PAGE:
The development of circuits continues to use diodes, so do you know the rectification of diodes? In recent years, with the rapid development of electronic technology, the working voltage of the circuit is getting lower and lower, and the current is getting bigger and bigger. Low-voltage operation is beneficial to reduce the overall power consumption of the circuit, but also brings new challenges to the power supply design.
The loss of the switching power supply is mainly composed of three parts: the loss of the power switch tube, the loss of the high-frequency transformer, and the loss of the rectifier tube at the output end. In the case of low voltage and high current output, the conduction voltage drop of the rectifier diode is relatively high, and the loss of the rectifier tube at the output end is particularly prominent. Fast recovery diode (FRD) or ultrafast recovery diode (SRD) can reach 1.0~1.2V, even if a low-drop Schottky diode (SBD) is used, a voltage drop of about 0.6V will be generated, which leads to an increase in rectification loss. large, the power efficiency is reduced.
However, if a supply voltage of 3.3V or even 1.8V or 1.5V is used, the current consumed can reach 20A. At this time, the rectification loss of the ultra-fast recovery diode has approached or even exceeded 50% of the output power of the power supply. Even if a Schottky diode is used, the loss on the rectifier tube will reach (18% to 40%) PO, accounting for more than 60% of the total power loss. Therefore, the traditional diode rectifier circuit can no longer meet the needs of realizing low-voltage, high-current switching power supplies with high efficiency and small size, and has become a bottleneck restricting the improvement of efficiency of DC/DC converters.
Introduction to Synchronous Rectification Technology
In the field of power conversion, isolated converters with low output DC voltage all use MOSFETs as rectifier devices. Due to the lower conduction losses on these devices, they are increasingly used to improve efficiency; for this circuit to function properly, a synchronous rectifier (SR) must be controlled, which is a basic requirement. The synchronous rectifier is used to replace the diode, so an appropriate method must be selected to drive the synchronous rectifier according to the working law of the diode. The drive signal must be formed with a PWM control signal, and the PWM control signal determines the different states of the switching circuit.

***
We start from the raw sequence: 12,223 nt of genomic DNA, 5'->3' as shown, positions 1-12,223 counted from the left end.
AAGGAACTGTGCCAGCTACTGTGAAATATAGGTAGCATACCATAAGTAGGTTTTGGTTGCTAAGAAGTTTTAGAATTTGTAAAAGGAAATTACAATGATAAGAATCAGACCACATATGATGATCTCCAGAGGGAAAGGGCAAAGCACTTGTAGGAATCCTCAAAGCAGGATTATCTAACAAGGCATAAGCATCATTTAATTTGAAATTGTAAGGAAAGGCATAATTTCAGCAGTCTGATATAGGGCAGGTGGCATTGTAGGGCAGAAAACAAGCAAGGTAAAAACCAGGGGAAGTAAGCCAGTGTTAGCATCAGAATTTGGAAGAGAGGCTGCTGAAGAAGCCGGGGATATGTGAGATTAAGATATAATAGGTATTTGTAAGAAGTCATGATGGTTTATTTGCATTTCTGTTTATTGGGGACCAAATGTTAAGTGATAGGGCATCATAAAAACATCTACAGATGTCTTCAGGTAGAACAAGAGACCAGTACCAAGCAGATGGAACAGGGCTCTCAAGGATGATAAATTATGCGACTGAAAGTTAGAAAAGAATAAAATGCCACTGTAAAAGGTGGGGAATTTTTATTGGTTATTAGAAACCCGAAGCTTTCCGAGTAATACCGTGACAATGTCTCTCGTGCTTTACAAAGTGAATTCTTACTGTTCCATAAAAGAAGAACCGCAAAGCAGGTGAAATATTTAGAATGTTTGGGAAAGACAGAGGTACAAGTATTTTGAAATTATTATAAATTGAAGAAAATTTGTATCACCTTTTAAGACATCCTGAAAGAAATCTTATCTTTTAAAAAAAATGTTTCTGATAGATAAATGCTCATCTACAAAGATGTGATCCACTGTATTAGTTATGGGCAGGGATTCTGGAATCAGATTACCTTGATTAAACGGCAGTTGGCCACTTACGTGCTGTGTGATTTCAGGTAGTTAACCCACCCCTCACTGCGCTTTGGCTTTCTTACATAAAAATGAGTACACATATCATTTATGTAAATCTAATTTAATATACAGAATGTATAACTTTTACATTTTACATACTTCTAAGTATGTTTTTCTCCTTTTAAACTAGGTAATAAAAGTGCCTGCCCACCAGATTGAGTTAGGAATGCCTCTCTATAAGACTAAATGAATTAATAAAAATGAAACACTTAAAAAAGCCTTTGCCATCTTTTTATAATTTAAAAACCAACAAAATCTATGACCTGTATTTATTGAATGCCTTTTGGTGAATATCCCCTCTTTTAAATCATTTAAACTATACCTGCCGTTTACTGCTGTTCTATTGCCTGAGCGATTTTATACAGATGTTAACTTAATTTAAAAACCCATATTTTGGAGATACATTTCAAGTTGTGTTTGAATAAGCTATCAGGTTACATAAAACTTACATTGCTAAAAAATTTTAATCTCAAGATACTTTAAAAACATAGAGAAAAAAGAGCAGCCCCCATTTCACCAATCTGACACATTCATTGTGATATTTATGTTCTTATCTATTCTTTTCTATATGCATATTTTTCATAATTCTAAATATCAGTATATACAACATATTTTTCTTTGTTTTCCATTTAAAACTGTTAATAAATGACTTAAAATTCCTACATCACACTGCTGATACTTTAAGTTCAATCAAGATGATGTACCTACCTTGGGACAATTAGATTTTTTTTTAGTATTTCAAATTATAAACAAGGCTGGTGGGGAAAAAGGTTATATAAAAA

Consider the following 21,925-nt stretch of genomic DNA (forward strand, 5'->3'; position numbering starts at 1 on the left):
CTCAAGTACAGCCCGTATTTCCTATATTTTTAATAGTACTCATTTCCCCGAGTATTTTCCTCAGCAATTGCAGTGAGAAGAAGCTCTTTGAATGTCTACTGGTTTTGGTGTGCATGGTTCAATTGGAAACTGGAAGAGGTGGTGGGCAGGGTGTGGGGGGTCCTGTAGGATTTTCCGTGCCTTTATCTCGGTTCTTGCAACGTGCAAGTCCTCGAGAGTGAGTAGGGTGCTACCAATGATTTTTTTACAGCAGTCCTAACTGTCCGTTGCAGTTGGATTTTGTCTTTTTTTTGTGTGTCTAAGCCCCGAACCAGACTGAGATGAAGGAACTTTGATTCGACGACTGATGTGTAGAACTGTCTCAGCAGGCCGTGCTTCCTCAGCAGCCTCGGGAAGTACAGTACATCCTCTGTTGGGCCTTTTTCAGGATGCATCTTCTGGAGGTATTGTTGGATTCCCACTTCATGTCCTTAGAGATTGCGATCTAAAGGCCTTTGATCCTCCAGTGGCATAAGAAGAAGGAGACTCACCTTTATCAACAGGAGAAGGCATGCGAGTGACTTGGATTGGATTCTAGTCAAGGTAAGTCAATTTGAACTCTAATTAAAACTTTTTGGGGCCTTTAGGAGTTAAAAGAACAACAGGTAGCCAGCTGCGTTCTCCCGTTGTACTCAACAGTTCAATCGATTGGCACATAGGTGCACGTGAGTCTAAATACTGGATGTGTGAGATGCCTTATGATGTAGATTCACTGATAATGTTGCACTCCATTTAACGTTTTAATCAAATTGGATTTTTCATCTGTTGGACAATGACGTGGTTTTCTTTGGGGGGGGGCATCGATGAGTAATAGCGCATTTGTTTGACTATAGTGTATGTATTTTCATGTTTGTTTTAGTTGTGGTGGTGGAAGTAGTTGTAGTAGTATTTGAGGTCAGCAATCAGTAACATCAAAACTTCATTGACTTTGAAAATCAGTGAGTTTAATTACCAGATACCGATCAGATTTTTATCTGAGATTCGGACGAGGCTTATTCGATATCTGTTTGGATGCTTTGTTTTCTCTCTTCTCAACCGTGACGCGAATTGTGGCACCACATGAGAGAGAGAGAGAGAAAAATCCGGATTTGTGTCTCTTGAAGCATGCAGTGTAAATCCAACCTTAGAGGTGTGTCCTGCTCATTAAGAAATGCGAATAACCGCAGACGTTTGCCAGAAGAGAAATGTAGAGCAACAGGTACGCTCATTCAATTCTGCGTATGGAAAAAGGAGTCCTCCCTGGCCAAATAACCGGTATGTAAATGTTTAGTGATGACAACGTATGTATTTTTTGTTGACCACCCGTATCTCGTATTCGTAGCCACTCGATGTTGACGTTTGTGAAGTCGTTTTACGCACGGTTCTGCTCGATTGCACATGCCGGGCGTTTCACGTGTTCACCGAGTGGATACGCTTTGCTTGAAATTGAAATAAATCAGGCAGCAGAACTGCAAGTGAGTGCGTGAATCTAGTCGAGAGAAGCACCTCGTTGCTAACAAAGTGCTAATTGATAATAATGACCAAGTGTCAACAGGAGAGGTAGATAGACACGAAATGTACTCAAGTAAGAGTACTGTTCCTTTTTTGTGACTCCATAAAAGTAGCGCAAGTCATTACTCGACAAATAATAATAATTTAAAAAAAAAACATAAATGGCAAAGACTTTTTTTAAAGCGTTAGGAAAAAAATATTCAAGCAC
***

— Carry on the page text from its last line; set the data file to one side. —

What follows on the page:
Features of Synchronous Rectifier Devices
Synchronous rectification technology is to use low on-resistance power MOS tube to replace the fast recovery diode of switching converter to play the role of rectifier tube, so as to achieve the purpose of reducing rectification loss and improving efficiency. Usually, the main switch tube of the converter also uses a power MOS tube, but there are still some differences between the two.
The power MOS tube is actually a bidirectional conductive device, which leads to some other differences due to different working principles. For example, the MOS tube as the main switch is usually hard-switched, so the switching speed is required to be fast to reduce the switching loss; and as the synchronous MOS tube for rectification/freewheeling, the MOS tube is required to have low on-resistance, body diode reverse Therefore, although both are MOS transistors, their operating characteristics and loss mechanisms are different, and their performance parameters are also different. Understand this One point, it is beneficial for how to choose the MOS tube correctly.
The basic circuit structure of synchronous rectification
Synchronous rectification is a new technology that uses special power MOSFETs with extremely low on-state resistance to replace rectifier diodes to reduce rectification losses. It can greatly improve the efficiency of the DC/DC converter and there is no dead-time voltage caused by the Schottky barrier voltage. Power MOSFET is a voltage-controlled device, and its volt-ampere characteristics are linear when it is turned on. When using a power MOSFET as a rectifier, the gate voltage must be synchronized with the phase of the rectified voltage to complete the rectification function, so it is called synchronous rectification.